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RAY SUAREZ: Every year, Taiwan conducts military drills like these, simulating an invasion from China. It’s part of a state of alert that soldiers and civilians on the self-governing island have been living under for five decades. That’s because Beijing considers Taiwan a renegade province that is and should be part of China. In recent years, China has added to its arsenal of short-range missiles aimed across the Taiwan Strait. Some of those were fired in 1996 into the waters just off Taiwan. The U.S. sent warships into the area, defusing the crisis. Taiwan has reacted to those tensions by turning to Washington to buy more weapons.
HUANG SUEY-SHENG (Translated ): To ensure security across the Taiwan Strait and stability and peace in the Pacific region, Taiwan has to purchase advanced weapons. We will try our best to acquire modern weapons to protect Taiwan.
RAY SUAREZ: Legally the U.S. is committed under the 1979 Taiwan Relations Act “to provide Taiwan with arms of a defensive character.” The $4 billion weapons package that President Bush offered Taiwan today is the most expensive one since 1992, when the senior George Bush was president.
Today’s shopping list includes four Kidd-class destroyers capable of shooting guided missiles, a dozen antisubmarine planes known as P-3 Orions, as well as eight diesel submarines, which Beijing considers offensive weaponry, and a number of minesweeping helicopters, amphibious assault vehicles, and submarine- and surface-launched torpedoes.
Left off the list were high-tech destroyers equipped with so-called Aegis radar technology, the sale of which China has forcefully opposed. Washington also did not offer Taiwan state-of-the-art Apache helicopters or satellite-guided bombs known by the acronym JDAM. The White House Spokesman, Ari Fleischer, said China’s missile buildup was a factor in Washington’s offer.
REPORTER: What could the Chinese do in future deployments to affect U.S. decisions about weapon sales to Taiwan?
ARI FLEISCHER: Secure peaceful resolution of all differences between China and Taiwan, and that would include lessening the military presence that China has against Taiwan. China has reserved the right as they [say], to use force, and that indicates a certain level of threat against Taiwan.
RAY SUAREZ: But in Beijing, the government blamed the U.S. for adopting what China called a “Cold War mentality.’
ZHANG QIYUE (Translated ): If there is going to be any tense situation across the Taiwan Strait and any bad consequences to the peace and stability in Asia-Pacific region, the source is the American sale of advanced weapons to Taiwan.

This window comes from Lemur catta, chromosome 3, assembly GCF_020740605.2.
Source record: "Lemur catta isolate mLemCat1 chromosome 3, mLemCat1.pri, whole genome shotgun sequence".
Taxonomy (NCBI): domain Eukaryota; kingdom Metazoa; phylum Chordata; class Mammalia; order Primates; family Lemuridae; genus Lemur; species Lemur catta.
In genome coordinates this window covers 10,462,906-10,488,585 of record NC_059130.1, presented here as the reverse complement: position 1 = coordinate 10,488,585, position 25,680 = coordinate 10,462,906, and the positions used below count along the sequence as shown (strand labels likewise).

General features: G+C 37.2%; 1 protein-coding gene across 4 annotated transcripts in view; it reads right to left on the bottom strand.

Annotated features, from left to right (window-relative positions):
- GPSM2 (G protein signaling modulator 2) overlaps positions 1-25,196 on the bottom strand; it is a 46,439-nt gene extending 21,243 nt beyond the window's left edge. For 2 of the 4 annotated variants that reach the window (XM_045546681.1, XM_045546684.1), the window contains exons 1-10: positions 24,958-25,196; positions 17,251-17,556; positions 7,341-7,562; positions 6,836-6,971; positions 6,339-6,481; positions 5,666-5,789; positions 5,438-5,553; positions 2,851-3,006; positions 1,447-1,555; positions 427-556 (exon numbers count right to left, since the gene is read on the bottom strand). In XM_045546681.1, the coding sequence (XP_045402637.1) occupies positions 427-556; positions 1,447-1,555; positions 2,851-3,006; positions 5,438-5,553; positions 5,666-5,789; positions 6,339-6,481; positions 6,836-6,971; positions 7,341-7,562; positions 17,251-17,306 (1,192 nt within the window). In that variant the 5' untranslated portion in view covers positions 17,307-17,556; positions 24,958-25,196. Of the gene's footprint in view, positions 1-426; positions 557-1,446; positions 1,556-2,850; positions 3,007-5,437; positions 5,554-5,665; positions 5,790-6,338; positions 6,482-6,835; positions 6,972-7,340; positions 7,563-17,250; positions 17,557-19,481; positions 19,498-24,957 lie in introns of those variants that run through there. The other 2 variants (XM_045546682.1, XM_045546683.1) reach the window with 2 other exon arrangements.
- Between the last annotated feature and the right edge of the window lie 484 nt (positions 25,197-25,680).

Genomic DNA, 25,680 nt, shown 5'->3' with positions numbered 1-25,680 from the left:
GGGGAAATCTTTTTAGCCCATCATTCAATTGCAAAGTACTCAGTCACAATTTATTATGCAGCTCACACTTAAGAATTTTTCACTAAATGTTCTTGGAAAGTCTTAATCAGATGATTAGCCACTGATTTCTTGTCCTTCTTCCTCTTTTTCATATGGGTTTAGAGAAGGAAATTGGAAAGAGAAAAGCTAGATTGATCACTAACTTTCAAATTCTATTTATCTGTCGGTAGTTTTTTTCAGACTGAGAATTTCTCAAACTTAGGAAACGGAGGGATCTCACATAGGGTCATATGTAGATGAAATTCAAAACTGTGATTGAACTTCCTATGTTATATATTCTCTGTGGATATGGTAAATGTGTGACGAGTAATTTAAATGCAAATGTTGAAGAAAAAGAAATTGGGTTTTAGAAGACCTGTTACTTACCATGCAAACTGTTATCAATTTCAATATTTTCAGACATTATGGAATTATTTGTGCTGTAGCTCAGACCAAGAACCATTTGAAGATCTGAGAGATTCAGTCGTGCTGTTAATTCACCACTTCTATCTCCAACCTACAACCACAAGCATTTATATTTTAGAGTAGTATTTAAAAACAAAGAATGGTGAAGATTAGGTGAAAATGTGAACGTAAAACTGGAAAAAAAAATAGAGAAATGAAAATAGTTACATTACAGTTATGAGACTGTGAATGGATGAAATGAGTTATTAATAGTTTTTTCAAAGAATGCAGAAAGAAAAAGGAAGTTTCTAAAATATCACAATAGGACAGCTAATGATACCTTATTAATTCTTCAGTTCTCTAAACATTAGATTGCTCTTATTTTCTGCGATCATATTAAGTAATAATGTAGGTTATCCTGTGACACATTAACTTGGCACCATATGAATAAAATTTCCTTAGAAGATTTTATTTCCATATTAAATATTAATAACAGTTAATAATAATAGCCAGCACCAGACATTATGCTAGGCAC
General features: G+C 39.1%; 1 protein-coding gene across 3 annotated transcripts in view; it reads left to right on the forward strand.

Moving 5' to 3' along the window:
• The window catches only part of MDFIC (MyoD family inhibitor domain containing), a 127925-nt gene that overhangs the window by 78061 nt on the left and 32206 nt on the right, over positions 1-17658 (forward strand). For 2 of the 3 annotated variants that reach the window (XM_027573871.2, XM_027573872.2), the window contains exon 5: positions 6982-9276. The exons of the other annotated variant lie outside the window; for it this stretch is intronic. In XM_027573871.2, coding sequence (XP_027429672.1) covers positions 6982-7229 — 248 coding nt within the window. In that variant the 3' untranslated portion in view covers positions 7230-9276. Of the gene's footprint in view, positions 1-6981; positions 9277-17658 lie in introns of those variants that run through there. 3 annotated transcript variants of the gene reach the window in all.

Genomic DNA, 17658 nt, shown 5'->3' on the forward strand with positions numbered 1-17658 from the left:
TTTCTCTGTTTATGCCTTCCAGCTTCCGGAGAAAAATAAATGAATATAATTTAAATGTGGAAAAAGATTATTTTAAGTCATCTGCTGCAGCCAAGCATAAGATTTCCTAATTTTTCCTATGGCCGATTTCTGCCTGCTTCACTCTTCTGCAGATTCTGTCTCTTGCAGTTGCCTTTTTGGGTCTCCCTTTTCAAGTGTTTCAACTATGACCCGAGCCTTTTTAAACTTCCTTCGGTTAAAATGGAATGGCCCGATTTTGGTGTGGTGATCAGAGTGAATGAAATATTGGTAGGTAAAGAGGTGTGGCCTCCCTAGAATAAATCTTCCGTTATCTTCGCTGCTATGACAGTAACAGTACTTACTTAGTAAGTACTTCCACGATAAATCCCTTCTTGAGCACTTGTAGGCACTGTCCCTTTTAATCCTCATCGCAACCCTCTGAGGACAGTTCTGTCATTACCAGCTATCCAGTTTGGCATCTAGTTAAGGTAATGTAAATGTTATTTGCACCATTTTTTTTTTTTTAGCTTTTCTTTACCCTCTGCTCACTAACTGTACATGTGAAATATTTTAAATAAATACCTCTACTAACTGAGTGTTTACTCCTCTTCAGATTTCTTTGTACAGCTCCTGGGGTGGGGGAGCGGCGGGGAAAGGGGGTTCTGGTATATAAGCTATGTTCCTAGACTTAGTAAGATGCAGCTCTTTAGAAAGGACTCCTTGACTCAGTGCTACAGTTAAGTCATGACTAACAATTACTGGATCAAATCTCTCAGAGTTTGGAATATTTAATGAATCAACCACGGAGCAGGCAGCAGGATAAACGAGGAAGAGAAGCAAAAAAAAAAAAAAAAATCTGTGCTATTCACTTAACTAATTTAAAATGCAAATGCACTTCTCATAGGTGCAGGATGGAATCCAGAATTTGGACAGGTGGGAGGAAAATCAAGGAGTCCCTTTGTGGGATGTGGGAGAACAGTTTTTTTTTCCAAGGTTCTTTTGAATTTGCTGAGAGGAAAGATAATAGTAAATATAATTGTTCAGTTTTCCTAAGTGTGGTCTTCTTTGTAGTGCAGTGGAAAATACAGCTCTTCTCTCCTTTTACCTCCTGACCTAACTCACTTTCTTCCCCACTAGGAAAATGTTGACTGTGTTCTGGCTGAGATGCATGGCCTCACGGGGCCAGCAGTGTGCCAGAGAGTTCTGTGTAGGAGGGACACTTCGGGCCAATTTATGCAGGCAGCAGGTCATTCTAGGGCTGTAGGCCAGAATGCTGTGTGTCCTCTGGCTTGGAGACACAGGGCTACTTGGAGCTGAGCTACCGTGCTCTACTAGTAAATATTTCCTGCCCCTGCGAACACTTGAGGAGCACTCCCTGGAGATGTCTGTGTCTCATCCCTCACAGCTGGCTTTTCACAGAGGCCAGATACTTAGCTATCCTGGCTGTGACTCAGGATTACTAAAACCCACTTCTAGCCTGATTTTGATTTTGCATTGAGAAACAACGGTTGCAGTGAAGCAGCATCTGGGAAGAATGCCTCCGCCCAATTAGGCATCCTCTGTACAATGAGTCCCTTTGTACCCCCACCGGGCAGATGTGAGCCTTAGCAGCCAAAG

RAY SUAREZ: The weapons controversy comes just nine days after the 24 Americans detained in China returned home. Further complicating matters, Beijing is irritated that Taiwanese President Chen Shuibien plans to stop in the U.S. next month on his way to Central America. Taiwan now must assess which weapons systems it wants to buy.
RAY SUAREZ: We get three perspectives on the arms sales offer to Taiwan. Retired U.S. Navy Captain Bernard Cole teaches U.S. strategy and Sino-American relations at the National War College, and he has written extensively about the Chinese navy. Wang Jian Wei is a visiting scholar at the Sigur Center for Asian Studies at George Washington University. He is a citizen of the People’s Republic of China. And Michael Swaine is research director at the center for Asia Pacific policy at RAND, a research organization.
Well, Bernard Cole, Taiwan had a long wish list. They got a lot of it; they didn’t get some of it. What should we make of this offer of sales?
CAPT. BERNARD COLE (Ret.): I think it’s a very strong signal that the administration is going to fulfill all the conditions of the Taiwan Relations Act and in response to the increasing number of missiles that China is stationing on the Fijian Coast.
RAY SUAREZ: And you would see what significance in the fact that destroyers are on the offer of sales but not the ones that Taiwan sought?
CAPT. BERNARD COLE (Ret.): Well, the Aegis destroyer has really become more of a political symbol than a meaningful weapons system. When people discuss the Aegis destroyer they talk about it having an anti-ballistic capability, which, in fact, it does not. It may several years down the road. But right now it’s simply a fancier anti-air warfare system. The Kidd-class guided missile destroyers that the administration has made available to Taiwan are in and of themselves the most capable anti-air warfare system in the world short of Aegis and more than satisfactory for Taiwan’s present needs.
RAY SUAREZ: Wang Jian Wei, the administration in making its announcement said Beijing has nothing to fear from this sale offer to Taiwan. What’s your reaction?
WANG JIAN WEI: Well, I think that obviously this is a bad news for China. But of course it could be worse. On the one hand the United States did not sell the Aegis system to Taiwan, which was feared most by Beijing. Also, the United States, you know, withholds a couple of more offensive items on the wish list of Taiwan. On the other hand, I think many Chinese will think that the sale of submarine to Taiwan is across the red line. Basically you can argue that the sale of a submarine to Taiwan could indicate the death of the 1982 U.S.-China communiqué on arms sale to Taiwan.
RAY SUAREZ: Even with the sale of the submarines to Taiwan, if they go ahead, China will still have a vastly larger submarine fleet. Does this really change the calculus very much in that part of the world?
WANG JIAN WEI: Yeah, I think probably not — probably not overall upset the balance, but I think that the Chinese will consider the sale of submarines to Taiwan more as sort of a political signal indicating the United States is willing to further upgrade the military relations with Taiwan. So that is something I think the Chinese are worried most.
RAY SUAREZ: Michael Swaine, when you look at the list of technology on offer, what do you conclude?
MICHAEL SWAINE: Well, my general impression is that the administration walked a fine line in granting certain weapons and denying others. I agree with Bud Cole that the Aegis system is certainly not a system that I would recommend granting at this time. But I think the technologies in the other areas, particularly the Kidd class destroyers and the Orion P-3 aircraft are something that the Taiwan military needs at this point.
But my general concern about this issue is that we seem to be emphasizing increasingly the issue of deterrence in dealing with the Chinese. That is to say that the basic criteria by which we’re measuring the situation is a military one, and it’s focusing primarily on the idea of deterring the Chinese from doing certain things; I don’t think that gains us an enormous amount over the long term. I think we have to put these arms sales in a much larger strategy that’s designed to both deter and to reassure both the Chinese and the Taiwanese.
RAY SUAREZ: Michael Swaine, with these sales or without them, does either side in the Taiwan Straits think that the eventual solution to this stand-off is going to be through force of arms?